- Dan Graziano, ESPN New York Giants reporter
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In general, I'm not a fan of throwing big money at the top-line, most established free agents out there. Unless you're looking at franchise quarterbacks, NFL careers are too short and players' primes are too fleeting. If you're spending big bucks on a guy who's already done a lot, odds are you'll end up paying for some bad years -- or trying to find a way out of a bad contract.
So in general, I like what the New York Giants did Tuesday on the first day of free agency. I think they still have a lot to do, but the guys they did sign fit a desirable profile when I look at what free agency is at its best. They were looking for players who are somewhat established in the league but still have upside and lots to prove. And I think they may have found it with these three interesting signings:
Guard Geoff Schwartz. A former 16-game starter who's played guard and tackle in the league and only this past year fully recovered from a 2011 hip injury. He was one of the top interior linemen in the league over the second half of 2013 for Kansas City, turns 28 in July and feels like a player on the upswing, the way Evan Mathis was when the Eagles signed him under the radar in 2011. He also has some experience playing tackle, so they could potentially use him there if they decide to rearrange anything with Justin Pugh or Will Beatty.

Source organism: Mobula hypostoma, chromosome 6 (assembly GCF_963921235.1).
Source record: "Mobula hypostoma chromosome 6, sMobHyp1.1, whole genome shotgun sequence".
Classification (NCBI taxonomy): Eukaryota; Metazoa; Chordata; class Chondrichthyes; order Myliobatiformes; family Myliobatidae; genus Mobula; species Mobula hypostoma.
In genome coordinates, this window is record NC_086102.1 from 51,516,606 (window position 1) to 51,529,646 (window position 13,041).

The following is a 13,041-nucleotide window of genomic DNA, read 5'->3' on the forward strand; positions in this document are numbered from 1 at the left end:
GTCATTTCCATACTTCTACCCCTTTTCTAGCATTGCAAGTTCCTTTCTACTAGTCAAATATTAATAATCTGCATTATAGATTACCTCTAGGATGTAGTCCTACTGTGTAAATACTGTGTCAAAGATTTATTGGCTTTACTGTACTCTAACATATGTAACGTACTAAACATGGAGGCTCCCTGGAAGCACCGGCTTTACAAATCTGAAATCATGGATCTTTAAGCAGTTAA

Running back Rashad Jennings. Hasn't had much opportunity to start in the NFL, but as a result he also has a bit more tread on his tires than your typical 29-year-old running back. The Giants have some underlying numbers to indicate Jennings is capable of big things if given more carries than he's been given at this point in his career. If they choose to rely on him as a starter, he could explode. If David Wilson is viable and they use Jennings as a complementary back, they could find him useful for a long time to come. Another guy who may be ready to take off.